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I just found an article on a framework in Java that apparently allows it to support Mixins and something called Composite Oriented Programming (which for all I know might even be the same thing...) I've also heard of/worked with AOP, and I'm not sure how it differs from this either...

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At a language-agnostic level, a mixin just adds functionality to a class, and is more for programmer convenience and to avoid code duplication. An abstract (base) class forms an is-a relationship and allows for polymorphism. One reason why inheritance is overused is that it's an easy way to implement mixins without writing any boilerplate in languages that don't really support them. The problem is that you're declaring a polymorphic is-a relationship as a side effect, making your API more confusing and possibly adding ambiguity. Hence, newer languages like D and Ruby support mixins as native features, allowing a convenient way to add a bunch of functionality to a class without declaring a polymorphic is-a relationship.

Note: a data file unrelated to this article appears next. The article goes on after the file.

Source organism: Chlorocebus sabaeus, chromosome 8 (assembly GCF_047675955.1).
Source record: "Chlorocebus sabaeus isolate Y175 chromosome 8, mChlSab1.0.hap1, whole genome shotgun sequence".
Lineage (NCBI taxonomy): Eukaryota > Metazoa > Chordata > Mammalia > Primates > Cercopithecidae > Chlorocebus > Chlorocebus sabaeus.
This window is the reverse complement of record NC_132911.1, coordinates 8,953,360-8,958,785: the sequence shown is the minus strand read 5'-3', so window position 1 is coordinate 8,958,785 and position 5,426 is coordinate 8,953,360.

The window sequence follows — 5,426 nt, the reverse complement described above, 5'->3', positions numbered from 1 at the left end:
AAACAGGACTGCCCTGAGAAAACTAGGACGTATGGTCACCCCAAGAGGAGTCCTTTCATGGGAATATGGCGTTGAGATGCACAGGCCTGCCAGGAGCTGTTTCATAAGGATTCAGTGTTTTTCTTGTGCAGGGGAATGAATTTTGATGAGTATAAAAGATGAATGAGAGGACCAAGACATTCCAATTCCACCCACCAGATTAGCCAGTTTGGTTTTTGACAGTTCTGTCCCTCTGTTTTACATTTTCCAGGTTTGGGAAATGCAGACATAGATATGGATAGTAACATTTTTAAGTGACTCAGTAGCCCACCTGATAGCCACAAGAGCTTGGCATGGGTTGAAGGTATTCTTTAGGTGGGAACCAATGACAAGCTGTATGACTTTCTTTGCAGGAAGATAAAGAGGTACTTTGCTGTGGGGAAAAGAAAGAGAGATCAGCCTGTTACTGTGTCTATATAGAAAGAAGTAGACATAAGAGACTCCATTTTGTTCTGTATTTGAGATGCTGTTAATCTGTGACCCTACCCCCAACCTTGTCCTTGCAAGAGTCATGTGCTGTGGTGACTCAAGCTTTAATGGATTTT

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+1 Good brief explanation. This COP stuff sounds cool. Although I like to see this kind of thing work its way down to the core language level. Same with AOP stuff. –  BuddyJoe Feb 26 '09 at 17:01
    
@Bruno A core language like C++? –  leeand00 Feb 26 '09 at 19:43
    
concise and very clear. Awesome explanation! –  Hugo Nov 29 '10 at 17:02
    
I think the point about making an incorrect/unnecessary 'is-a' relationship is a good point. –  mklauber Sep 18 '12 at 17:42

Mixin is never meant as stand alone class. They just add some functionality to the class you declare. In Python they can be easily applied by class decorators. For example you could decorate your class with Singleton mixin, making your class a singleton.

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